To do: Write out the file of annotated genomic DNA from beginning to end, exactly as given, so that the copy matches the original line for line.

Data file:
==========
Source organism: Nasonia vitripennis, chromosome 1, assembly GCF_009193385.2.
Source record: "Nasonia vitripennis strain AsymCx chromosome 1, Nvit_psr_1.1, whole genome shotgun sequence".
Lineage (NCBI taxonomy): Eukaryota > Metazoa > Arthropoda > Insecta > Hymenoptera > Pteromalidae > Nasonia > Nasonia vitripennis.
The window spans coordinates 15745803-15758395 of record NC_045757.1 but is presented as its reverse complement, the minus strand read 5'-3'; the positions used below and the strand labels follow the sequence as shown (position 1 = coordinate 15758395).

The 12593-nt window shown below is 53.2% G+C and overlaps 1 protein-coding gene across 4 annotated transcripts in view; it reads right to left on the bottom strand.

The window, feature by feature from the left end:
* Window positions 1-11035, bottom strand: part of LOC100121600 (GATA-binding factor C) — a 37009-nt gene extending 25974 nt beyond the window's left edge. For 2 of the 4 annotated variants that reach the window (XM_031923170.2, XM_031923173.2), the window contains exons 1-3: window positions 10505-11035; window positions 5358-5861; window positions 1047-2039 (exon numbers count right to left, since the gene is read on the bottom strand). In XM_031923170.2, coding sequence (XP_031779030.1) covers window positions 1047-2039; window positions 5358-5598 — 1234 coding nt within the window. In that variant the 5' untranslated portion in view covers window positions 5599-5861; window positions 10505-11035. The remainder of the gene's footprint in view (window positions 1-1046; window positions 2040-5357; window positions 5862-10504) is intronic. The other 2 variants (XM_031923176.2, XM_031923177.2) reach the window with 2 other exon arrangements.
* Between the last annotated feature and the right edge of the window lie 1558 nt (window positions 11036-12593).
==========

Source organism: Nasonia vitripennis, chromosome 1, assembly GCF_009193385.2.
Source record: "Nasonia vitripennis strain AsymCx chromosome 1, Nvit_psr_1.1, whole genome shotgun sequence".
Lineage (NCBI taxonomy): Eukaryota > Metazoa > Arthropoda > Insecta > Hymenoptera > Pteromalidae > Nasonia > Nasonia vitripennis.
The window spans coordinates 15745803-15758395 of record NC_045757.1 but is presented as its reverse complement, the minus strand read 5'-3'; the positions used below and the strand labels follow the sequence as shown (position 1 = coordinate 15758395).

The 12593-nt window shown below is 53.2% G+C and overlaps 1 protein-coding gene across 4 annotated transcripts in view; it reads right to left on the bottom strand.

The window, feature by feature from the left end:
* Window positions 1-11035, bottom strand: part of LOC100121600 (GATA-binding factor C) — a 37009-nt gene extending 25974 nt beyond the window's left edge. For 2 of the 4 annotated variants that reach the window (XM_031923170.2, XM_031923173.2), the window contains exons 1-3: window positions 10505-11035; window positions 5358-5861; window positions 1047-2039 (exon numbers count right to left, since the gene is read on the bottom strand). In XM_031923170.2, coding sequence (XP_031779030.1) covers window positions 1047-2039; window positions 5358-5598 — 1234 coding nt within the window. In that variant the 5' untranslated portion in view covers window positions 5599-5861; window positions 10505-11035. The remainder of the gene's footprint in view (window positions 1-1046; window positions 2040-5357; window positions 5862-10504) is intronic. The other 2 variants (XM_031923176.2, XM_031923177.2) reach the window with 2 other exon arrangements.
* Between the last annotated feature and the right edge of the window lie 1558 nt (window positions 11036-12593).